JOHN R. FEEGEL – Autopsy.

Avon 22574. Paperback original, 1975.

Feegel: Autopsy

   When a Florida tomato salesman apparently commits suicide in a second-rate Connecticut motel, the insurance company naturally refuses to payoff, and off to court they go.

   A lot of book is summarized in that one line. Feegel is both a lawyer and a practicing forensic pathologist, quoting from inside the back cover, and he lovingly fills in all the clinical details of embalming, funeral procedures, exhumations and so on that any of us would ever want to know. His courtroom expertise is equally evident, but may I say that the insurance company’s defense attorneys do a hopelessly inadequate job, and that’s a tremendously difficult premise to swallow.

   The detective story aspect rings completely false as well, which is surprising, since this book won an MWA Edgar as the best paperback mystery of the year. Again if I may, I’d say that Feegel is guilty of [literary malpractice] in his portrayal of the killer’s [deliberately misleading] post-mortem behavior, and the way he handles the questioning of the girl in the next room is most singularly strange. In fact, while Feegel, a Floridian, obviously doesn’t think much at all of coroners and policemen up here in good old Connecticut, that’s hardly a reason to make every one of his characters from this state a completely stereotyped caricature. How can a book so eminently readable also be so woefully inadequate?    (B minus)

– From The MYSTERY FANcier, Vol. 3, No. 3, Mar-Apr 1979.

[UPDATE] 07-22-07. It’s far too late, I know, but I’ll issue the author an apology anyway for misspelling his name as “Fleegel” throughout this review, and it’s been corrected. I also said earlier that I wouldn’t change anything in these old reviews, but in this case I overruled myself and made an exception, as you’ll see above.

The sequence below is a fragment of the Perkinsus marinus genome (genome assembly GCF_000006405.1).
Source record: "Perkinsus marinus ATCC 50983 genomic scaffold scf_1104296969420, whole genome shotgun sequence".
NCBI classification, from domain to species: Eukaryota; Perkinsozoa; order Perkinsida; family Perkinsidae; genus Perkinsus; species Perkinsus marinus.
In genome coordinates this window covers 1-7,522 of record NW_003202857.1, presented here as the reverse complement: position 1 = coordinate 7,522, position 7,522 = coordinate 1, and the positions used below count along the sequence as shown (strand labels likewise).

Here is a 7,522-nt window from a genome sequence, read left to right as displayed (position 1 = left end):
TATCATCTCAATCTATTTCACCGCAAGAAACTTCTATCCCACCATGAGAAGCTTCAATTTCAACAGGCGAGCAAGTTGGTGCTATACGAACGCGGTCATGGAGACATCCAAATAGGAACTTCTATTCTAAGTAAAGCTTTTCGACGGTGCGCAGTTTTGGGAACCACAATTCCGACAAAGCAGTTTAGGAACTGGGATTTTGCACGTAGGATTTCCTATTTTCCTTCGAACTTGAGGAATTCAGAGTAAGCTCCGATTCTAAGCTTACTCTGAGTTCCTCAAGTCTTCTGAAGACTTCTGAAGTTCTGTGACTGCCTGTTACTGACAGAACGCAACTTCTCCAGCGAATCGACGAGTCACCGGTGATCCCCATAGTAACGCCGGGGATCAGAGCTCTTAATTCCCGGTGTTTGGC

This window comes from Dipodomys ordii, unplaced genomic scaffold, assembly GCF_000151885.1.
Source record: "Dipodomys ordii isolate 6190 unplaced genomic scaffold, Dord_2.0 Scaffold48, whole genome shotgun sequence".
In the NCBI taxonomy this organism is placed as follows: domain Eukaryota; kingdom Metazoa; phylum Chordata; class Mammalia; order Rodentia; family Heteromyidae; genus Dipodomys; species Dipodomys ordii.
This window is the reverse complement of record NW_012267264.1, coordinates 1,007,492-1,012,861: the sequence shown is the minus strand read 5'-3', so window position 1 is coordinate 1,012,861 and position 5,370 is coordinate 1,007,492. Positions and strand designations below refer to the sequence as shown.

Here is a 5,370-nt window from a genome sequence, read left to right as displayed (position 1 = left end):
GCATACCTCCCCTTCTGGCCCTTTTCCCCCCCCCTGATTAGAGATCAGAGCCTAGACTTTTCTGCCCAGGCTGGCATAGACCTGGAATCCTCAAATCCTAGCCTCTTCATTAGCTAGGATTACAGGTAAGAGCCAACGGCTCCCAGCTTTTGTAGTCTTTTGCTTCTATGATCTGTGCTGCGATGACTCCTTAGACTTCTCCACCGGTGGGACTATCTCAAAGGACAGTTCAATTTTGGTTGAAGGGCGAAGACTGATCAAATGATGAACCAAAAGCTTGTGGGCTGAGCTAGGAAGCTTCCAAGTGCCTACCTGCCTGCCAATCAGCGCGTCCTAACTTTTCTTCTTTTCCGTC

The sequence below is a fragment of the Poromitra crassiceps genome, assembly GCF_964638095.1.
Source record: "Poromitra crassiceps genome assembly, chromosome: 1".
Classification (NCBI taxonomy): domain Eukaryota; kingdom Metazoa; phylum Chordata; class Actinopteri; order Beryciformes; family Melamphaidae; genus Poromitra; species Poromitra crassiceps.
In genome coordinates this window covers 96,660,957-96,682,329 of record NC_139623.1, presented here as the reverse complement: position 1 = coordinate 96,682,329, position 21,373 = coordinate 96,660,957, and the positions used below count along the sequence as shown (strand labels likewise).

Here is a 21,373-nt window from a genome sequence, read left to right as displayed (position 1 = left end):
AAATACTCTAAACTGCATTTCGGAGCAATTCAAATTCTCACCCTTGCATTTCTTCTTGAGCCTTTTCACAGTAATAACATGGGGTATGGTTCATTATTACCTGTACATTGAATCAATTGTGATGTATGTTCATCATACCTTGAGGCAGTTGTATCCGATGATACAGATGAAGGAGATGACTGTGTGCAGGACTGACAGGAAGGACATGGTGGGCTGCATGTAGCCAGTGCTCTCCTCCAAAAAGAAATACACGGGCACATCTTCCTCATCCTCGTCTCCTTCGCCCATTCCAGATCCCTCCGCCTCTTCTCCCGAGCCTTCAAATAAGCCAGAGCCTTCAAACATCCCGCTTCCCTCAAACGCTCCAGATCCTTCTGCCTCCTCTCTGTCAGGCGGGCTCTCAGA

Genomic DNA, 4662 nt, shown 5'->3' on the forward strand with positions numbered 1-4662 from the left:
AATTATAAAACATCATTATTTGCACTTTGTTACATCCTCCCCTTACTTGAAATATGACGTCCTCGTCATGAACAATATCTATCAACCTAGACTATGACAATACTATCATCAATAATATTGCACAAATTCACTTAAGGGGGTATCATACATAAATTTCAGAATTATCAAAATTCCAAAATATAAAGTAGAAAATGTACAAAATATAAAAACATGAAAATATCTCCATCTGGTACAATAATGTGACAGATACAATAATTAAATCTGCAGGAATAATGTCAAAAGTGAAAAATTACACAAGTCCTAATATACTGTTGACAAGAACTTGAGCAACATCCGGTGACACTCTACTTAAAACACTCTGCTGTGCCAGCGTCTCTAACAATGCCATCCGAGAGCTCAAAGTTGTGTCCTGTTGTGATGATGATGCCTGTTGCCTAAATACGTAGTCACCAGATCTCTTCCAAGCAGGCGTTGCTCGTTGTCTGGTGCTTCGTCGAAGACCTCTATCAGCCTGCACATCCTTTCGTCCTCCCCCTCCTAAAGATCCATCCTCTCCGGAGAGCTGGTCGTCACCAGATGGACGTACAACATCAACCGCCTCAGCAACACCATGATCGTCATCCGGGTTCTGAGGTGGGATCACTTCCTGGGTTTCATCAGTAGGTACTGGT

The following was taken from an online obituary for the author:

    “John R. Feegel, a Florida medical examiner who became an award-winning novelist, died on Sept. 16, 2003. Cause of death was not released. He was 70.

    “The son of a police officer, Feegel grew up to become a forensic pathologist, a trial attorney and the chief medical examiner in Tampa. He performed thousands of autopsies; the death of Elvis Presley and Atlanta serial killer Wayne B. Williams were two of his most famous cases.

    “Feegel also wrote seven mystery novels. In 1976, he won the Edgar Award from the Mystery Writers of America for his first book, Autopsy.”


   From Crime Fiction IV, by Allen J. Hubin, here’s a complete list of his fictional work that qualifies as crime-related, slightly expanded:

      o Autopsy (n.) Avon, pbo, 1975.
      o Death Sails the Bay (n.) Avon, pbo, 1978.
      o The Dance Card (n.) Dial Press, hardcover, 1981. Avon, pb, 1982.
      o Malpractice (n.) New American Library, hardcover, 1981. Signet, pb, 1982.
      o Not a Stranger (n.) New American Library, hardcover, 1983. Signet, pb, 1984.

[Later.] I’ve just noticed that the obituary said that John Feegel wrote seven mysteries, but Al Hubin lists only five. Hmm. That’s something that should be looked into.

[Still later.] Aha. I’ve found both of the missing titles:

      o Eco-Park: The Al-Hikma Legacy (n.) Authors Choice Press, softcover, March 2001.
      o Death Among the Ruins (n.) Writers Club Press, softcover, September 2002.

John R. Feegel[UPDATE] 07-23-07.   In my original post I included a comment that cover images for Feegel’s books were difficult to come by. The only one I could find yesterday was the one for Malpractice.

   In this morning’s email Bill Crider, whose supply of old mystery paperbacks is nearly endless, sent me two additional ones, both of which you now see here. Unfortunately the silver reflective covers don’t scan well, so the results are not up to either Bill’s or my standards, but I think they will do.

   I also asked Bill if he’d ever read one or both. His reply: “I read the first one because it won the Edgar. I remember nothing at all about it except that I was impressed by the forensic details. I thought of the book back when Patsy Cornwell was becoming famous and wondered if it was one of the first to introduce that kind of stuff.”

   Not being a fan of forensic details myself, it hadn’t occurred to me before, but I really think that Bill is onto something here.